They’re also committed to raising their cows humanely and don’t use antibiotics or growth hormones,* plus their cows are pasture raised on family farms.** For all of these reasons, and not to mention it also just tastes better than any other milk, I will never go back to drinking other kinds of milk. I always purchase our Horizon Organic Grassfed Milk at Walmart, and you can learn more about what makes Horizon farms special by visiting: https://www.horizon.com/standards-of-care.
Step 2: Love Thy Neighbor
I know it sounds trite, or just plain “a given.” But can you honestly say that you’ve done this – like actually felt love for your neighbors? Because before we moved into our first home, we’d been living in 1 bedroom apartments in LA and NYC – two places (especially the latter) where this doesn’t exactly come so easy to do. But I have to say, from the moment we even looked at our sad little fixer upper – we knew we’d hit the jackpot on neighbors. They’ve been there for my family in ways that I would have never, ever imagined. From bringing over food when they knew Grant was traveling for weeks on end, to stopping by and dropping off Starbucks for me in the morning “just cuz” – I can truly say that I love our neighbors. Oh sure, you won’t always click with everyone and there will surely be the occasional issue, but even then – at the end of the day, I still can find compassion in my heart to show them respect as long as they do the same. I’ve come to accept this as the unspoken code of the farmhouse manual, and it’s been something I’m grateful for time and again.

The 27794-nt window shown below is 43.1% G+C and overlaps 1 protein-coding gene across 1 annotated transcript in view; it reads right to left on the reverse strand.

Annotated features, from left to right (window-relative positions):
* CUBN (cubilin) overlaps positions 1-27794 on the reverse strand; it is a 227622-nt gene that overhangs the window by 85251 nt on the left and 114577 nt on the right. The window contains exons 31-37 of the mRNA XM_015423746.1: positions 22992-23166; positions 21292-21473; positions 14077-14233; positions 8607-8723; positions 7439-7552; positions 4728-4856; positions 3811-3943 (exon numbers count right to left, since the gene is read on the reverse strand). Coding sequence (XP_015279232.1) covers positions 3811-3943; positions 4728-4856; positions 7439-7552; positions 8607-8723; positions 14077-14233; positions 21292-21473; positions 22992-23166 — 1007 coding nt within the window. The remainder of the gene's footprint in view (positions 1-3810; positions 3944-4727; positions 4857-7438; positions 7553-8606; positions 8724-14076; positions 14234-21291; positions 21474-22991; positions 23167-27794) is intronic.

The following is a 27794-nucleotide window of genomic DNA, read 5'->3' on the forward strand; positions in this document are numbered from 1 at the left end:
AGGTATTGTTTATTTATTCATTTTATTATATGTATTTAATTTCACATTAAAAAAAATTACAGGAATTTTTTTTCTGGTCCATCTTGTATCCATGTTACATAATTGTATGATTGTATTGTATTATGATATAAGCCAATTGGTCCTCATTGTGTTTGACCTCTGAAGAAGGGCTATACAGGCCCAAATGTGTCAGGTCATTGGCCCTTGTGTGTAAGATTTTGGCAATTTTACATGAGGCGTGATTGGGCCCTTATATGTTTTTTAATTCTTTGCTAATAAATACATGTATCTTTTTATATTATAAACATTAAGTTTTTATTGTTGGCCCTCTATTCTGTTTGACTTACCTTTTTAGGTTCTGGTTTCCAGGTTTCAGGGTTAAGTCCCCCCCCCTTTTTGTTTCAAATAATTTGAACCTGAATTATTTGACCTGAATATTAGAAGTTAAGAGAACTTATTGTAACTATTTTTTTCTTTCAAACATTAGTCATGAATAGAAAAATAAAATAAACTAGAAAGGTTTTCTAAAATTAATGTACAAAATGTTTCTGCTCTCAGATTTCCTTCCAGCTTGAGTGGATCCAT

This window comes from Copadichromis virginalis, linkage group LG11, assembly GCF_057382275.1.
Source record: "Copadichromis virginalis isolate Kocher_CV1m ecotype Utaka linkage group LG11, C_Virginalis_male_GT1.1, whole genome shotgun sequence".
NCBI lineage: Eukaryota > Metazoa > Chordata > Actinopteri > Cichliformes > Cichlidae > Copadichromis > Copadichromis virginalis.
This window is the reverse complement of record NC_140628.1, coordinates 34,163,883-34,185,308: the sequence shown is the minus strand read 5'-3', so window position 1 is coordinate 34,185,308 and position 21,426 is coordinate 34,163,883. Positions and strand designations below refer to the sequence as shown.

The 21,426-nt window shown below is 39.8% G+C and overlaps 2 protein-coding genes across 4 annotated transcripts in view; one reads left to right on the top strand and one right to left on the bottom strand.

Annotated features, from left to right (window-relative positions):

Step 3: Raise Mindful Children
This one might be what I think about most when it comes to parenting our two young children. In a world of technology obsessed zombies (and trust me, I’m not excluding myself from this label half the time), it often dawns on me – are we teaching our kids that doing mindless tasks like playing on their tablet or getting sucked into a video game for hours is what our days are meant to be like? Again, wouldn’t it be something if we took a cue from our ever-so idolized farmers, that maybe a little manual labor or just getting outside and working in the yard could actually do the whole family some good? Let me answer that one for you. Yes. We’ve always said that one thing we will never regret as part of our decision to fix up a house – is what it has taught our son Garrett about hard work, determination, and ultimately seeing a job through to the end. He has grown into one of the most hard-working 5 year olds I think I’ve ever met. The kid just loves to be outside, in the garage, or in the garden helping us tend to our home. And that folks, is what I like to think the farmhouse lifestyle is all about.
I hope I’ve given you some things to think about, and if you have your own tips for adapting this lifestyle for yourselves – I’m all ears!
* No significant difference as been shown between milk from rBST-treated and non rBST-treated cows.
** Per National Organic program regulations